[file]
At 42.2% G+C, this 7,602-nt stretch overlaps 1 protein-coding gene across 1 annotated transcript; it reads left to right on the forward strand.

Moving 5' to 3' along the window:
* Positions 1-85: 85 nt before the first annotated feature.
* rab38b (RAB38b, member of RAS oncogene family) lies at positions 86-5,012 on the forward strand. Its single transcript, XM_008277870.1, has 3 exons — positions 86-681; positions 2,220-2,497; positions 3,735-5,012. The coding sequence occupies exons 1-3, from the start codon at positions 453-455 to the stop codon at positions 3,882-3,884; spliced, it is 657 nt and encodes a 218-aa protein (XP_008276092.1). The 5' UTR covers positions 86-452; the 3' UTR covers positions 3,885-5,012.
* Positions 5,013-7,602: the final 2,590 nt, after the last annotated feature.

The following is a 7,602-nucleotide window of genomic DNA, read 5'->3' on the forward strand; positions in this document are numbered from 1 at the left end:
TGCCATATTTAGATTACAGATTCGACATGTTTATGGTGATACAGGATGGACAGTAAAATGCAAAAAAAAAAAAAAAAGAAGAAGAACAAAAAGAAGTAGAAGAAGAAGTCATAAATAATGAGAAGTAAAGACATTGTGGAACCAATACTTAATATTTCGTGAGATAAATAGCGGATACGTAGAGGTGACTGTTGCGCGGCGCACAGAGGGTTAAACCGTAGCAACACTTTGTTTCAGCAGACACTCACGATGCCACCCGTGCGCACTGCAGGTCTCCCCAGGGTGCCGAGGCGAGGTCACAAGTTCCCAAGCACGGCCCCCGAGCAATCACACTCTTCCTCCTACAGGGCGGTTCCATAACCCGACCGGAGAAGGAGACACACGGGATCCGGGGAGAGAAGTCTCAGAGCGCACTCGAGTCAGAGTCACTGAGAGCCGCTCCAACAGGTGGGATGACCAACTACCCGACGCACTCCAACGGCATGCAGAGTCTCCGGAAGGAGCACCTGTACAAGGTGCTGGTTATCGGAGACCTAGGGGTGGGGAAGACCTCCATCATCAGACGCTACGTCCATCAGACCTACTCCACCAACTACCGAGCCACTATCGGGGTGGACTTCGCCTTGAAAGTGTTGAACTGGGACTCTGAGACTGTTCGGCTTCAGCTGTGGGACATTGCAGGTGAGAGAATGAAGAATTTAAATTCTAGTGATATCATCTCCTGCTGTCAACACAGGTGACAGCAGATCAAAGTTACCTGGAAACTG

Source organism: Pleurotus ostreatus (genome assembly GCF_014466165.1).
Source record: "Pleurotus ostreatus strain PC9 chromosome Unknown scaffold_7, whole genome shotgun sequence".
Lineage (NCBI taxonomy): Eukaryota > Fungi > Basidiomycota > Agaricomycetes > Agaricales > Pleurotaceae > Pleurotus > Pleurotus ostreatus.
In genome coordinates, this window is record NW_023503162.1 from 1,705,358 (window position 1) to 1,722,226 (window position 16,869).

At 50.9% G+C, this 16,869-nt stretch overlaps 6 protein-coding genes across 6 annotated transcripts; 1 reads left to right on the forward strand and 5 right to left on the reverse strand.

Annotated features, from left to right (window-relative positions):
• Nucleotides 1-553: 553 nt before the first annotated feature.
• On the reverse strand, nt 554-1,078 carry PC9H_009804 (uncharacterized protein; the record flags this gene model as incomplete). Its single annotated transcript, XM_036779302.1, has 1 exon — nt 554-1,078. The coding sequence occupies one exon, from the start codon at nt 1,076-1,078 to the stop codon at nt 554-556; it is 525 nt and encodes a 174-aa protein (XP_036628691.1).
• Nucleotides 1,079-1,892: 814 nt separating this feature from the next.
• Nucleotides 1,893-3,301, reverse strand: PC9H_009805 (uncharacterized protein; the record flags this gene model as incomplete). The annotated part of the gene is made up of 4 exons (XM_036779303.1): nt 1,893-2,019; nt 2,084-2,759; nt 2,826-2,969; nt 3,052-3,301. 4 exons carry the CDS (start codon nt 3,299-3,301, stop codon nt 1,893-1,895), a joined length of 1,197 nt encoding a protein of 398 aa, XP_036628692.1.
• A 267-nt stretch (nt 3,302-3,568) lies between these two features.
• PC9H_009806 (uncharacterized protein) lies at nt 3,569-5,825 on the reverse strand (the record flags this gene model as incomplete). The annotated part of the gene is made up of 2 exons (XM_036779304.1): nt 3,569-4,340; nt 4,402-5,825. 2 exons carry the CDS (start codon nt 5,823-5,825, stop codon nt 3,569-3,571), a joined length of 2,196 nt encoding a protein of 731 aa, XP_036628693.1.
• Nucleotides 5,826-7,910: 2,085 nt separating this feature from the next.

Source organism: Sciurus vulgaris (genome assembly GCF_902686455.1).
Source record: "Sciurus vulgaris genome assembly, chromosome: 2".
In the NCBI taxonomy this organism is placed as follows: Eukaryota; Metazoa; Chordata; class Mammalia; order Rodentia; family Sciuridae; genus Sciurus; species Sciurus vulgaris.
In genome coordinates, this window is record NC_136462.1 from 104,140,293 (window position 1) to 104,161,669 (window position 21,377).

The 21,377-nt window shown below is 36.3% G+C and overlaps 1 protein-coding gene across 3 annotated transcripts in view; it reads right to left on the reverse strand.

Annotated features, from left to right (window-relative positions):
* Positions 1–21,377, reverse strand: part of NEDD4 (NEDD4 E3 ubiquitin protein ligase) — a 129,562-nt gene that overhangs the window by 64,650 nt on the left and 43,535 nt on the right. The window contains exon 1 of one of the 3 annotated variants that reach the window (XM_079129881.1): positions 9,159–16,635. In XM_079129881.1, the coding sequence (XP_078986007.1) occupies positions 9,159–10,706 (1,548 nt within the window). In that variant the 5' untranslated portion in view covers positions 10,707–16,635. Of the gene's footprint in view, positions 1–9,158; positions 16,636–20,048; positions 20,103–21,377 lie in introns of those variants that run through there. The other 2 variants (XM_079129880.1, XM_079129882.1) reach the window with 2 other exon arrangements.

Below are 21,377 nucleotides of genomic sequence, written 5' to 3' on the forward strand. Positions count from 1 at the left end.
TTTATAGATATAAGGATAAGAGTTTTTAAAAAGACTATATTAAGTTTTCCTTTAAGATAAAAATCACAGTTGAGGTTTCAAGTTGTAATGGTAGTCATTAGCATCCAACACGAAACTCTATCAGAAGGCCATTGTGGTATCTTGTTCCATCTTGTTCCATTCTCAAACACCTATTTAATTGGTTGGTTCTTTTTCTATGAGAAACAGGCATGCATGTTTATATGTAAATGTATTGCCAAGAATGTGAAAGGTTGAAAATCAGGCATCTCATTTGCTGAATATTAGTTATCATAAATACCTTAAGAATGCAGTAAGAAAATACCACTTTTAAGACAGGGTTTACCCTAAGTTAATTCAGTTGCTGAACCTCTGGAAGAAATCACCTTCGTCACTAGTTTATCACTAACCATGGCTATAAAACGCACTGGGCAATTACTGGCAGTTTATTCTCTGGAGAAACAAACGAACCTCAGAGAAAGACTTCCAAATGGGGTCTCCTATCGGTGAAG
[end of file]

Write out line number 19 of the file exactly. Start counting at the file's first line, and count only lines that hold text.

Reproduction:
• PC9H_009806 (uncharacterized protein) lies at nt 3,569-5,825 on the reverse strand (the record flags this gene model as incomplete). The annotated part of the gene is made up of 2 exons (XM_036779304.1): nt 3,569-4,340; nt 4,402-5,825. 2 exons carry the CDS (start codon nt 5,823-5,825, stop codon nt 3,569-3,571), a joined length of 2,196 nt encoding a protein of 731 aa, XP_036628693.1.